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The Piececlopedia is intended as a scholarly reference concerning the history and naming conventions of pieces used in Chess variants. But it is not a set of standards concerning what you must call pieces in newly invented games.

Piececlopedia: Boyscout / Crooked Bishop

Historical notes

The boyscout was originally discovered by J. de A. Almay of Budapest, and is reported in Anthony Dickins's A Guide to Fairy Chess, so may be originating in the first half or middle of the 20th century.

It was rediscovered by Ralph Betza in 1996, and then published on this website, under the name of Crooked Bishop. He wrote further on it in 2001.

The crooked bishop is used in Adrian King's chess variant Jupiter. (Link to external site.)


The Boyscout makes one or more successive diagonal steps, but every step must make a 90 degree turn, an every step must be moving away from the starting square. For example, a boyscout on b1 could move via a2, b3, a4, b5, a6, b7 to a8. Boyscout take as they move, and cannot jump.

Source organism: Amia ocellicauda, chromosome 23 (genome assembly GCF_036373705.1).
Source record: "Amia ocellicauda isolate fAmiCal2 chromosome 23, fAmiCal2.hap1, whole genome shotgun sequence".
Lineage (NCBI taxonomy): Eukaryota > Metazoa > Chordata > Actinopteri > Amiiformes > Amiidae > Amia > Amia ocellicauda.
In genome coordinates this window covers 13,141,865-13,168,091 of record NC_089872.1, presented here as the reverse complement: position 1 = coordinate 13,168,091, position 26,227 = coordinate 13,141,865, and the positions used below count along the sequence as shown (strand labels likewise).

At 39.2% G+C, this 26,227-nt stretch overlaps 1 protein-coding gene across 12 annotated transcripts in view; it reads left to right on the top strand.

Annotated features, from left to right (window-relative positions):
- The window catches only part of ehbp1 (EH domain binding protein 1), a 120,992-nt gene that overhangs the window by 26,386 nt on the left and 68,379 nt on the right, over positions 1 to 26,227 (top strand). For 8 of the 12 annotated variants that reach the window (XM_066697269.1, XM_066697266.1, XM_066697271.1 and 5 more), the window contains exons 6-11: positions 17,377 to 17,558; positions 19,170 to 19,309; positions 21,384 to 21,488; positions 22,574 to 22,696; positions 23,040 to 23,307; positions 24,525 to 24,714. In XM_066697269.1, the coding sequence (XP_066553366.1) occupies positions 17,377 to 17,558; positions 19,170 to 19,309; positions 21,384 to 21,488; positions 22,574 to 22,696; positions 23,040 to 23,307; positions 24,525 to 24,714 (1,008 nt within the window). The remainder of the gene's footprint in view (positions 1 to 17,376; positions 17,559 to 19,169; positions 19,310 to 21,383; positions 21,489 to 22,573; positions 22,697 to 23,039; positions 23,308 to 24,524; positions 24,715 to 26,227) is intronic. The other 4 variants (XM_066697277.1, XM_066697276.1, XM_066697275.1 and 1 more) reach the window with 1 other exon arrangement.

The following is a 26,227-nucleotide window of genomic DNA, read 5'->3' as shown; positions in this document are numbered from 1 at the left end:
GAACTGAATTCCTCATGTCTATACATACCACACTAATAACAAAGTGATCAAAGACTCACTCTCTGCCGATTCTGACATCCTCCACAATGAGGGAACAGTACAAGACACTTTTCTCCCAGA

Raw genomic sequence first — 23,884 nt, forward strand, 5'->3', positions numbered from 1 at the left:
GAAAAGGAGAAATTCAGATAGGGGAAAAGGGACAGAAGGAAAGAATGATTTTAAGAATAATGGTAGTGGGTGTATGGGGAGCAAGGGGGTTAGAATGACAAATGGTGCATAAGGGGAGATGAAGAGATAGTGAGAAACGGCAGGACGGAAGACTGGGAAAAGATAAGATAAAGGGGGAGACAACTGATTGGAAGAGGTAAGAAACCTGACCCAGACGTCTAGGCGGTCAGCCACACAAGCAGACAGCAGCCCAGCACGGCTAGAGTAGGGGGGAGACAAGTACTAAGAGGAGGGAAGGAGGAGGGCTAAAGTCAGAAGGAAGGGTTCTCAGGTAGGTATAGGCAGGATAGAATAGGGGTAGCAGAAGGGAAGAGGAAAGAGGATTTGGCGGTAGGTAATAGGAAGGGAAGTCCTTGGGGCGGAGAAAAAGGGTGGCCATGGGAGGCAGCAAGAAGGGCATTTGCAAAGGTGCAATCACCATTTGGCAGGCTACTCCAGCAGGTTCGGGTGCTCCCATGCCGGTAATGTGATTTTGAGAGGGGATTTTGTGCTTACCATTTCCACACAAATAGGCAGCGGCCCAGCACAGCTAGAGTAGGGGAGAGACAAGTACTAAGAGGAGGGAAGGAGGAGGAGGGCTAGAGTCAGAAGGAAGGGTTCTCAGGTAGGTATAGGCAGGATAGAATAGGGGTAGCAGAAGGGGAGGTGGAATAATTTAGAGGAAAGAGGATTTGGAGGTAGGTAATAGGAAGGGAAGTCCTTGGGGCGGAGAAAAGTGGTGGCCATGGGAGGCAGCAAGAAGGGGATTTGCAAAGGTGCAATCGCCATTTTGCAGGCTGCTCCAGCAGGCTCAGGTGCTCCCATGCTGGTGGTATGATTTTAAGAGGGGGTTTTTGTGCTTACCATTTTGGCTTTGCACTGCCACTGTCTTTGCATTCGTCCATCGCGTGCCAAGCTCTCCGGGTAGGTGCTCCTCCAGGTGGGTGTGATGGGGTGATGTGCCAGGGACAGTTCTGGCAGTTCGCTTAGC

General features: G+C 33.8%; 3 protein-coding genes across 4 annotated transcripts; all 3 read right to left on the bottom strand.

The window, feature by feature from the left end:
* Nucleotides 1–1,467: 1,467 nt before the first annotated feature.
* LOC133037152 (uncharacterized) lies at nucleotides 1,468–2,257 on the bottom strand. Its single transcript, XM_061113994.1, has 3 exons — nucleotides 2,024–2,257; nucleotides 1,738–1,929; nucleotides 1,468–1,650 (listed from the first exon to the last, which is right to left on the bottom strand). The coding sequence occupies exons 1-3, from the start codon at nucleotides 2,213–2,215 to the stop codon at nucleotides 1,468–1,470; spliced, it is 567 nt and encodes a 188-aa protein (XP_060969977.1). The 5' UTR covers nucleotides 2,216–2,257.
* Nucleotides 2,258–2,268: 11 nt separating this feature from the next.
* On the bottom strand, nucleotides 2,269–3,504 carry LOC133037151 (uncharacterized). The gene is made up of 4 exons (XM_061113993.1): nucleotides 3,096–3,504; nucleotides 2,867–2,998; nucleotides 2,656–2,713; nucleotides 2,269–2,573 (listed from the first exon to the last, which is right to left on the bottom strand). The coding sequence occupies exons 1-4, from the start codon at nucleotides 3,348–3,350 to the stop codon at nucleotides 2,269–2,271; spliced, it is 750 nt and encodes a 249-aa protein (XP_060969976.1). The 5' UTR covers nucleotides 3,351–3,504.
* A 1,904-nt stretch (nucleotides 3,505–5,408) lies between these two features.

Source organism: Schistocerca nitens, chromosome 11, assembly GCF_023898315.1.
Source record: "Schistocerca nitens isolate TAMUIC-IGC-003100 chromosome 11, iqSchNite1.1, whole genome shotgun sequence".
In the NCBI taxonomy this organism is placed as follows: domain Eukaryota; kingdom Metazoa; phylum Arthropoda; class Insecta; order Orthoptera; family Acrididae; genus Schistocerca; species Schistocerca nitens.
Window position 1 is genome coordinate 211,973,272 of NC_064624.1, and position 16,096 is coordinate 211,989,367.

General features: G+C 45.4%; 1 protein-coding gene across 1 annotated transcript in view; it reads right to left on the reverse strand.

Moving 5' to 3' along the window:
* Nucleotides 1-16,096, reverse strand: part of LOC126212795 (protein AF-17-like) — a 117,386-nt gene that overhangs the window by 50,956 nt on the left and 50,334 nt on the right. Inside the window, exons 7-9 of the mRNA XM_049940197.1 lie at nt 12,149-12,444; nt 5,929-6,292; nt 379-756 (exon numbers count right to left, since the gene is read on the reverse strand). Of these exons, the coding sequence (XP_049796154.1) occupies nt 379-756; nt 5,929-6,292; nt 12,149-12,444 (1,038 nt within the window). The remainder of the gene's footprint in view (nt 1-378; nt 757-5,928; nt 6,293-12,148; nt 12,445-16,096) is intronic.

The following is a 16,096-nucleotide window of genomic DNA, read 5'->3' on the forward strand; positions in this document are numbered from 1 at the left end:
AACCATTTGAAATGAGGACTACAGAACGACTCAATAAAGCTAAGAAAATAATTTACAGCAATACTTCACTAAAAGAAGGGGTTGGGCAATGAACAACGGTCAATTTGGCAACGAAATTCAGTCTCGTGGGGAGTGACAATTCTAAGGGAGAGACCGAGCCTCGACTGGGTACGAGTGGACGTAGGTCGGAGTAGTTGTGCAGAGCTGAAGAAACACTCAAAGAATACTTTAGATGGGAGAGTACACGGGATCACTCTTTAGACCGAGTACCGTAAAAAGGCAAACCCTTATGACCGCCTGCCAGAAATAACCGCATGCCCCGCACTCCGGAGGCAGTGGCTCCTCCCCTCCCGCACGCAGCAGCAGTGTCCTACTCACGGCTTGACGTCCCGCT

The boyscout can move to the marked squares including the squares of the rooks or the pawn.


Betza originally valued the piece at a strengt, slightly larger than that of an ordinary bishop, but has since come to value it as about a Rook over the course of the game, with the Crooked Bishop being more valuable in the opening and midgame, and less in the endgame. You may find his original comments on this piece interesting to read.

Written by Hans Bodlaender. Thanks to Peter Aronson for his comment on the origin of this piece.
WWW page created: February 14, 2001. Last modified: April 06, 2001.